Who Is the Human? Sam, Fred, Dylax: A Review of a Sci-Fi Novel
Gary Pegoda’s novel begins with a question posed on the title page: “If computers were human in every way, would it be human? How would you know?” In this day of messing around with IA, it is a question to be considered. The first character we meet is Sam, “I am Sam, the Star Bright Machine…” a computer activated in 2020 who is, in its/his own words, “intelligent,” and “conscious” although he/it is a quantum computer in reality. The second character we meet is Fred, who is escaping from Sam, in a series of fast-paced, action-filled escapes and near-escapes as Fred tries to decide whether he, Fred, is a human or a figment of Sam’s creation and imagination. When Dylax, who speaks strangely and is a bit hard to follow until one gets used to her disjointed, out-of-syntax speech, comes on the scene, she is the love-match for Fred, and the sex is out-of-this-world (pun intended).
Although the story is puzzling at times (I believe that is the author’s intention), the twists and turns keep readers turning the pages to see what happens next. Oftentimes it is another beating, another capture, another operation to implant or take out implants on poor Fred.
Fortunately, the novel has a very satisfying ending, leaving it open for a sequel, which I hope the author will write. I for one will follow these fascinating characters and their lives/existences.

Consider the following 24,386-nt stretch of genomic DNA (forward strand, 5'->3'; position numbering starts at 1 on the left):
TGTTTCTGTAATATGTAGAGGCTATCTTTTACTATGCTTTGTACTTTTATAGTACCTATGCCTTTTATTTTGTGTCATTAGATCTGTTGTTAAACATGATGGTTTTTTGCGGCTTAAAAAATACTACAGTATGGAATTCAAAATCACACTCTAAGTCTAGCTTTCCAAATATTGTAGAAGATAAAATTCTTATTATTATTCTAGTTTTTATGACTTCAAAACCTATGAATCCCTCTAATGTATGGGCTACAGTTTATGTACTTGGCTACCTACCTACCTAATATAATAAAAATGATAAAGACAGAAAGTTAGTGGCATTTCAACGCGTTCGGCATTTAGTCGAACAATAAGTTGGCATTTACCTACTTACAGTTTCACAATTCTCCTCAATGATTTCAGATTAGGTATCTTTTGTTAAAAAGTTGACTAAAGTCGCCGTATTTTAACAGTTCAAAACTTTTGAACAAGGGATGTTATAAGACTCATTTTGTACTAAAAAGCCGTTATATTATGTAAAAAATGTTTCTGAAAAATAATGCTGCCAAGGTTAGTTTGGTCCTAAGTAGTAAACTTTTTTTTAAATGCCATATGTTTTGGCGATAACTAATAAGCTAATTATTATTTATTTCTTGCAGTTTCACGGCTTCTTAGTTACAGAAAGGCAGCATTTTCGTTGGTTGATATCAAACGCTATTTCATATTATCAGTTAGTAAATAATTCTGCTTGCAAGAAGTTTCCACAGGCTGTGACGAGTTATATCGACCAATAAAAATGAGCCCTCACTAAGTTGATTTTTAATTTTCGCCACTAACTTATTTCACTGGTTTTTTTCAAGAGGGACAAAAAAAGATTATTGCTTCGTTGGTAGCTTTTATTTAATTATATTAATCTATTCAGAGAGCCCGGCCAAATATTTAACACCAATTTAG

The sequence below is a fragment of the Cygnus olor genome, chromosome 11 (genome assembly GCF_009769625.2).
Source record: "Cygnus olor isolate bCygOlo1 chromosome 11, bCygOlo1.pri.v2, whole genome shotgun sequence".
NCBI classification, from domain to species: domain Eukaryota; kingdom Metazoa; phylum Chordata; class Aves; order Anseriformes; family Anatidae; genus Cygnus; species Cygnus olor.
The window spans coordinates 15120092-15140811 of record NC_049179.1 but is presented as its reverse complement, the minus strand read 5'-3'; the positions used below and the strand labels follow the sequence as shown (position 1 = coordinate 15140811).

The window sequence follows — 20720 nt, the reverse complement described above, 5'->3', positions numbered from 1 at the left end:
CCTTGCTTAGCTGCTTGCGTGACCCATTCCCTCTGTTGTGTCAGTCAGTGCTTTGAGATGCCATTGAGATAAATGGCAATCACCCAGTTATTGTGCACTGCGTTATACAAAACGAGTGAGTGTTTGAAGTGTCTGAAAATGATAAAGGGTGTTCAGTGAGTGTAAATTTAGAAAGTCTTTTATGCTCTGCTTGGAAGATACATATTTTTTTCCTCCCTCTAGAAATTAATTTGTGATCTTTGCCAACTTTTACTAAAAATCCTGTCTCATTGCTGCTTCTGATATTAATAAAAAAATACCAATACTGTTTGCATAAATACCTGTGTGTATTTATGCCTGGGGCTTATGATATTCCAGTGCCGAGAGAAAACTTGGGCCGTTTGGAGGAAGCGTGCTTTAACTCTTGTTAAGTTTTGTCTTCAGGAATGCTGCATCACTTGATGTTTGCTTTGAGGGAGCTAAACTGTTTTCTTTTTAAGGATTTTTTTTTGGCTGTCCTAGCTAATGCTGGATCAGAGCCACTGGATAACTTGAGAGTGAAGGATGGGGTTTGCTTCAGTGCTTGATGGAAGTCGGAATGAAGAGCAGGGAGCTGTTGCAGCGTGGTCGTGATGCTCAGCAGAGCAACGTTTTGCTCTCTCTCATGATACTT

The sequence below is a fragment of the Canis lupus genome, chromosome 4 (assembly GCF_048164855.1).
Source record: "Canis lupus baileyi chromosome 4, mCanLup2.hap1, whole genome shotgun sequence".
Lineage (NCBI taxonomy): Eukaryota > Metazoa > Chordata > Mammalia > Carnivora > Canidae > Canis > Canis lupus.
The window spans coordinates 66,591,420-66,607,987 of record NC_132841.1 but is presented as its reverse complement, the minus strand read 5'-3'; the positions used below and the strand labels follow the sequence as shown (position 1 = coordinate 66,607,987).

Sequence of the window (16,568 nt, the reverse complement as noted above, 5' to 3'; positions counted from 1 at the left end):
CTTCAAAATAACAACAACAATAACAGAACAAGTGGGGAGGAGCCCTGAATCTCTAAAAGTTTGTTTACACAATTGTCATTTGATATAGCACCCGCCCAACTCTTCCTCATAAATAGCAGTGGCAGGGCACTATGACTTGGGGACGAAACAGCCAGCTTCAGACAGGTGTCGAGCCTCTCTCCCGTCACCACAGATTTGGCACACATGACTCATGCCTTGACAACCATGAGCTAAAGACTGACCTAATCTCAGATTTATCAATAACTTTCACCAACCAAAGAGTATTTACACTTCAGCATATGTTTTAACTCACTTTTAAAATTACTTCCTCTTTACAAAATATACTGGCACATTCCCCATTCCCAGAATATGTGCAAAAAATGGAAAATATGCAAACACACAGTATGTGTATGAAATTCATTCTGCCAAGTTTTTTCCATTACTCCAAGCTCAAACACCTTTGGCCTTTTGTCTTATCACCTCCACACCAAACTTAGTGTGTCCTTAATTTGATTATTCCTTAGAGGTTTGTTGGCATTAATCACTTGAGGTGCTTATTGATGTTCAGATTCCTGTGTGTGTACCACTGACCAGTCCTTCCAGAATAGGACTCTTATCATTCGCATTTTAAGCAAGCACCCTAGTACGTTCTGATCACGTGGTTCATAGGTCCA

If you like sci fi with a touch of philosophy, you’ll love this one.
As part of my Madeline L’Engle project, I am reading her autobiography, Circle of Quiet in an eBook. I read it years ago when I first discovered her, in the 70s, and remember being slightly disturbed by her broad spirituality and “religious” beliefs. Now, all these years later, my own philosophy of life and basic beliefs have, not so much changed as, “matured,” and reading her at this late stage of my life is an entirely different experience. I not only am being led by her to “think about things” from a different angle, but to examine my own inner thoughts and, perhaps, to adjust a few of them. Reading her story has been a growth experience. It reminds me of Cassandra Claire’s quote to beware of books because they have the power to change you.